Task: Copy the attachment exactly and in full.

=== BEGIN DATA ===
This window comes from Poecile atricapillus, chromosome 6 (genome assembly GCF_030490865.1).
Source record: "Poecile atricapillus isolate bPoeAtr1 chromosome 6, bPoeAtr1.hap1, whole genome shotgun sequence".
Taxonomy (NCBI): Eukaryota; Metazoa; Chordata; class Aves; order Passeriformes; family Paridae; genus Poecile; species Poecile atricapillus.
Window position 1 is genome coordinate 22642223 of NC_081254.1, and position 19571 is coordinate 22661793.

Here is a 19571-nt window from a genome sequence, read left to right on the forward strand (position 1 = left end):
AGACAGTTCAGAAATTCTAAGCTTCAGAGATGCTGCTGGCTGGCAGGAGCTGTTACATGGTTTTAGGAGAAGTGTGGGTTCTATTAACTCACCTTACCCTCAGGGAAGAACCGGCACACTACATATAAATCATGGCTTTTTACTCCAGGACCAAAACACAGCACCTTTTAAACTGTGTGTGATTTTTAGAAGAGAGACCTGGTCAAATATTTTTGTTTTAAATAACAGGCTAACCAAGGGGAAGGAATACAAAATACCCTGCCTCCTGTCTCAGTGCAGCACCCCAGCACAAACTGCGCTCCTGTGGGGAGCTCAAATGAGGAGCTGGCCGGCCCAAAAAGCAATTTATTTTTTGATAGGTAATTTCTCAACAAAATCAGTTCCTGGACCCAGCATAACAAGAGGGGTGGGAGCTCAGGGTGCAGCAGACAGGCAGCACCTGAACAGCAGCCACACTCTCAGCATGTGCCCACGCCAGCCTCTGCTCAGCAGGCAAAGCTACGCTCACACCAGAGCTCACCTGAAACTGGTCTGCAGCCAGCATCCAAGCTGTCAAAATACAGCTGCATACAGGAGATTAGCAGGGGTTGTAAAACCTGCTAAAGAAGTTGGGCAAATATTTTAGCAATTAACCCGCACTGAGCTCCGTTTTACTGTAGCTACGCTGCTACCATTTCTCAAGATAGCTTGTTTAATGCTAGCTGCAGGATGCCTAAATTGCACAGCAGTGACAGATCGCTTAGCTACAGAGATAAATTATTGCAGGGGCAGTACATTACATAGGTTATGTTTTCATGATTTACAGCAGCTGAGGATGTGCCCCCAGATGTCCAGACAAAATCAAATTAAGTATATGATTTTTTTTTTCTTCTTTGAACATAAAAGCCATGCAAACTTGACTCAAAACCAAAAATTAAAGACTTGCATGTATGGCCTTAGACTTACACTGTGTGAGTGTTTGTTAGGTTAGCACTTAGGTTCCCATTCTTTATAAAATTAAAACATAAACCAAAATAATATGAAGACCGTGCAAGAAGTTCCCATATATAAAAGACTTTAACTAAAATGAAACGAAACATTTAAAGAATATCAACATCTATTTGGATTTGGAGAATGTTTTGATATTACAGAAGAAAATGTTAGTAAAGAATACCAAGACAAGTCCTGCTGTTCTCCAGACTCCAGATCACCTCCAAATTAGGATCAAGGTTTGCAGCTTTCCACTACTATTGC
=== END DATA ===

This window comes from Poecile atricapillus, chromosome 6 (genome assembly GCF_030490865.1).
Source record: "Poecile atricapillus isolate bPoeAtr1 chromosome 6, bPoeAtr1.hap1, whole genome shotgun sequence".
Taxonomy (NCBI): Eukaryota; Metazoa; Chordata; class Aves; order Passeriformes; family Paridae; genus Poecile; species Poecile atricapillus.
Window position 1 is genome coordinate 22642223 of NC_081254.1, and position 19571 is coordinate 22661793.

Here is a 19571-nt window from a genome sequence, read left to right on the forward strand (position 1 = left end):
AGACAGTTCAGAAATTCTAAGCTTCAGAGATGCTGCTGGCTGGCAGGAGCTGTTACATGGTTTTAGGAGAAGTGTGGGTTCTATTAACTCACCTTACCCTCAGGGAAGAACCGGCACACTACATATAAATCATGGCTTTTTACTCCAGGACCAAAACACAGCACCTTTTAAACTGTGTGTGATTTTTAGAAGAGAGACCTGGTCAAATATTTTTGTTTTAAATAACAGGCTAACCAAGGGGAAGGAATACAAAATACCCTGCCTCCTGTCTCAGTGCAGCACCCCAGCACAAACTGCGCTCCTGTGGGGAGCTCAAATGAGGAGCTGGCCGGCCCAAAAAGCAATTTATTTTTTGATAGGTAATTTCTCAACAAAATCAGTTCCTGGACCCAGCATAACAAGAGGGGTGGGAGCTCAGGGTGCAGCAGACAGGCAGCACCTGAACAGCAGCCACACTCTCAGCATGTGCCCACGCCAGCCTCTGCTCAGCAGGCAAAGCTACGCTCACACCAGAGCTCACCTGAAACTGGTCTGCAGCCAGCATCCAAGCTGTCAAAATACAGCTGCATACAGGAGATTAGCAGGGGTTGTAAAACCTGCTAAAGAAGTTGGGCAAATATTTTAGCAATTAACCCGCACTGAGCTCCGTTTTACTGTAGCTACGCTGCTACCATTTCTCAAGATAGCTTGTTTAATGCTAGCTGCAGGATGCCTAAATTGCACAGCAGTGACAGATCGCTTAGCTACAGAGATAAATTATTGCAGGGGCAGTACATTACATAGGTTATGTTTTCATGATTTACAGCAGCTGAGGATGTGCCCCCAGATGTCCAGACAAAATCAAATTAAGTATATGATTTTTTTTTTCTTCTTTGAACATAAAAGCCATGCAAACTTGACTCAAAACCAAAAATTAAAGACTTGCATGTATGGCCTTAGACTTACACTGTGTGAGTGTTTGTTAGGTTAGCACTTAGGTTCCCATTCTTTATAAAATTAAAACATAAACCAAAATAATATGAAGACCGTGCAAGAAGTTCCCATATATAAAAGACTTTAACTAAAATGAAACGAAACATTTAAAGAATATCAACATCTATTTGGATTTGGAGAATGTTTTGATATTACAGAAGAAAATGTTAGTAAAGAATACCAAGACAAGTCCTGCTGTTCTCCAGACTCCAGATCACCTCCAAATTAGGATCAAGGTTTGCAGCTTTCCACTACTATTGC